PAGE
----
17. GB2 vs Original GB

    Can anyone tell me what the difference is between the two detectors?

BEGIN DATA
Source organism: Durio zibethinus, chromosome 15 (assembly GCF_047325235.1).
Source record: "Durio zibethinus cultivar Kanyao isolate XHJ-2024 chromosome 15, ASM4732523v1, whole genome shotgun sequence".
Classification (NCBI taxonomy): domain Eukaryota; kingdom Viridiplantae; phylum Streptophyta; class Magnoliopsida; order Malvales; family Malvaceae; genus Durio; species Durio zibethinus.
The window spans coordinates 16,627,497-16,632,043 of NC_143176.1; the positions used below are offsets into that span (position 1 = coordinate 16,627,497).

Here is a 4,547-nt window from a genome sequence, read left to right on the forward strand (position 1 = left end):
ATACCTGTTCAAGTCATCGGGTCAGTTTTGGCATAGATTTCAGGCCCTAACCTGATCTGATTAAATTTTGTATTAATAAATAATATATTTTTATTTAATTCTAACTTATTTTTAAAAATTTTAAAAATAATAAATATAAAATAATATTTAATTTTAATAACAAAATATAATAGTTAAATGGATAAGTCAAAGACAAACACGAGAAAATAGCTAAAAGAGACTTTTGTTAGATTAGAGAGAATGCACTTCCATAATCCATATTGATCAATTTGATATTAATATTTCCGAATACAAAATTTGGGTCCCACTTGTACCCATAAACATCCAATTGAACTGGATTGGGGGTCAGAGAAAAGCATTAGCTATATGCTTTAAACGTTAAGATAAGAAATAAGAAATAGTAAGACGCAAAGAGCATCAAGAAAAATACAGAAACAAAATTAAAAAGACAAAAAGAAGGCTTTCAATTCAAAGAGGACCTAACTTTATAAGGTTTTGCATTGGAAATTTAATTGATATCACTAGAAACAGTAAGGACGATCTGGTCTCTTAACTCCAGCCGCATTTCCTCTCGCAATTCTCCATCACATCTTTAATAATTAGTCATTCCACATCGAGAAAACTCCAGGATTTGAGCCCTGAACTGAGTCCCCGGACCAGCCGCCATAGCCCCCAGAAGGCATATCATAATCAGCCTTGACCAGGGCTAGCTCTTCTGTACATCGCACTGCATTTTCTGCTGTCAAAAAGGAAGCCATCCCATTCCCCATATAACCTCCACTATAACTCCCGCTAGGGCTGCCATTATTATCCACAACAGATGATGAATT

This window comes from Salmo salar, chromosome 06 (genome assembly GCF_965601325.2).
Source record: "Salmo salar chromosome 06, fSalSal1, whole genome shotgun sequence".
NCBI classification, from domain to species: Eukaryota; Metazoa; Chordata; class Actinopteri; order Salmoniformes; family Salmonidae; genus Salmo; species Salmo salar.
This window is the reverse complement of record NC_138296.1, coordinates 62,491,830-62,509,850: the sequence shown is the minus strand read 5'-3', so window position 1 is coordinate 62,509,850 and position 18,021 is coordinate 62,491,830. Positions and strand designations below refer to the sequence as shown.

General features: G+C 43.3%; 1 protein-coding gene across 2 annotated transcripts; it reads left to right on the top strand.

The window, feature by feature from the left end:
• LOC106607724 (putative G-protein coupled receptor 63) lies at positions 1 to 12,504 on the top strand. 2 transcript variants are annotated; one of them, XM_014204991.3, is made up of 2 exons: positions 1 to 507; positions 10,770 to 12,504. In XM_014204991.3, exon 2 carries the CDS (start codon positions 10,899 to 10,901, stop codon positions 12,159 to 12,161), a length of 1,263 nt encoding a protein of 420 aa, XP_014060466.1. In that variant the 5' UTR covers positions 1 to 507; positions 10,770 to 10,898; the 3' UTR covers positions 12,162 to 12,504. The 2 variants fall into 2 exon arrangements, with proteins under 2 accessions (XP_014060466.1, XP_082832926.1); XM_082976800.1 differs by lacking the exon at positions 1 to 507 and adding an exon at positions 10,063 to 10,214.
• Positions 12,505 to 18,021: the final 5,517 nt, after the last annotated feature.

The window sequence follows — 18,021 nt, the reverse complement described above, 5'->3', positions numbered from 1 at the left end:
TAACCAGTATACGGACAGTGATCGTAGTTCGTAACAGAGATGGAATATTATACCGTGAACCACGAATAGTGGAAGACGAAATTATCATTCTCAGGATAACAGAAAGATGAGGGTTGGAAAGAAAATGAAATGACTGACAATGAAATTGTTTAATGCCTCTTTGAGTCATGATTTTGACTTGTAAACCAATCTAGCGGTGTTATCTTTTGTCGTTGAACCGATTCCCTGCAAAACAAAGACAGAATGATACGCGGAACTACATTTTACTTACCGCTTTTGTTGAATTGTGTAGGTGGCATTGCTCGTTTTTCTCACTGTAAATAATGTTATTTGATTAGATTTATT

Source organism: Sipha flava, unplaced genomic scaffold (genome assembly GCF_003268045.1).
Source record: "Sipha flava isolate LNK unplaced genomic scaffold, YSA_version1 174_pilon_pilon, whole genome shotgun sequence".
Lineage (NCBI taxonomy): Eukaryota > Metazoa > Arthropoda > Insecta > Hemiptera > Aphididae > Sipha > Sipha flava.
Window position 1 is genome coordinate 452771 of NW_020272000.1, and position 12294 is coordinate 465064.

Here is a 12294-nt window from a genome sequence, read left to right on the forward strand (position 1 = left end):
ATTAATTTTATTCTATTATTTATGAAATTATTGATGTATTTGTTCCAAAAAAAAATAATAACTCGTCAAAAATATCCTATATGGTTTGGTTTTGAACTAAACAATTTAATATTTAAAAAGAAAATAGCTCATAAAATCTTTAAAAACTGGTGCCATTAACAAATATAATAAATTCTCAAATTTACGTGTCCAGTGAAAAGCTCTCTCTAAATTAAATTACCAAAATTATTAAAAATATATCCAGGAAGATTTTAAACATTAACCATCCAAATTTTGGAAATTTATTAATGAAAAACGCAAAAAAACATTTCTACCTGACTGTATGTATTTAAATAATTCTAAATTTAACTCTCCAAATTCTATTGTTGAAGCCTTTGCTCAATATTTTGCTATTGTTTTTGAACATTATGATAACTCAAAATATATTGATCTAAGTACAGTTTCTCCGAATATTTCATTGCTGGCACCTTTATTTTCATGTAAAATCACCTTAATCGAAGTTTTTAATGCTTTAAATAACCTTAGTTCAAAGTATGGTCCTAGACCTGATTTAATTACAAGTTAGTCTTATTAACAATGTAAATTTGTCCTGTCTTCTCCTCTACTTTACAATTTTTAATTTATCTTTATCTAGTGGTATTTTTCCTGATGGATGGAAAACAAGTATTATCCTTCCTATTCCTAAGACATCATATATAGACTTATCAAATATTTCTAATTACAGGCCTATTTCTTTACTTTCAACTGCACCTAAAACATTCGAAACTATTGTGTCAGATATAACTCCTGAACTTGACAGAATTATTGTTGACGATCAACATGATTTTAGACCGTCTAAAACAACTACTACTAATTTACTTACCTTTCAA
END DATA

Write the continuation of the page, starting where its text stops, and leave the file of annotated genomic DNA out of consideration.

18. This is a follow up thread to my previous thread Control Box Cover For Gold Bug 2. The Fisher Gold Bug 2 was one of the very earliest best designs for nugget detecting ever conceived and to this day I think the case can be made for it being about as good as it gets. Lightweight, tough, and easy access control panel. But what really sets the Gold Bug 2 apart is a feature getting really rare these days. It comes set up right out of the box with the ability to hip or chest mount. Now light as the Gold Bug 2 is this may seem to be no big deal. Many detector manufacturers these days feel that way. Thier detector is pretty light, so why worry about hip or chest mount capability? Most purchasers do not care, so the capability is fading from the scene. However, there is hope with new wireless designs that are bringing this capability back to the fore, as in the XP DEUS, but better yet, with no cables at all. Even the DEUS though feels heavy compared to a hip mounted Gold Bug 2 sporting a 4" x 6" elliptical coil. Talk about featherweight! Hip or chest mounting keeps the control box under the rain jacket, safe and dry. For serious wading it is impossible to beat chest mounting with anything short of a waterproof detector. The Gold Bug 2 control box slides off the rod assembly. Two slim slots integrated onto the back of the control box are designed for belt use. Simple as can be to hip mount. Belt slots on Gold Bug 2 Now the fun part is you can make a chest harness for nothing. Here I have just taken a camera strap I had sitting around and clipped it into the upper end of each belt slot. Adjust belt and strap to length and now you have a harness! Finally, when used in conjunction with the control box cover from the other thread, you have a nice chest mount setup with cover. Very important. Be very aware of the coil cable where it exits the control box. I mount the hip box on my rear hip so when I bend over the cable does not bend against my body. Same thing with chest mount. Get the control box up high to try and eliminate any excessive repeat bending in the cable. If you ignore this you will have a premature cable failure at the point, so do not say I did not warn you. Simple homemade harness for Fisher Gold Bug 2 Gold Bug 2 chest mount Chest mount with cover Here are a couple real life photos. First with me at Ganes Creek, Alaska in 2001 with my first larger nugget I ever found there, a rocky 14 dwt specimen. We were swinging 14" coils those days for ground coverage. Then my buddy Jeff Reed in 2002, again at Ganes Creek, with a chest mount setup.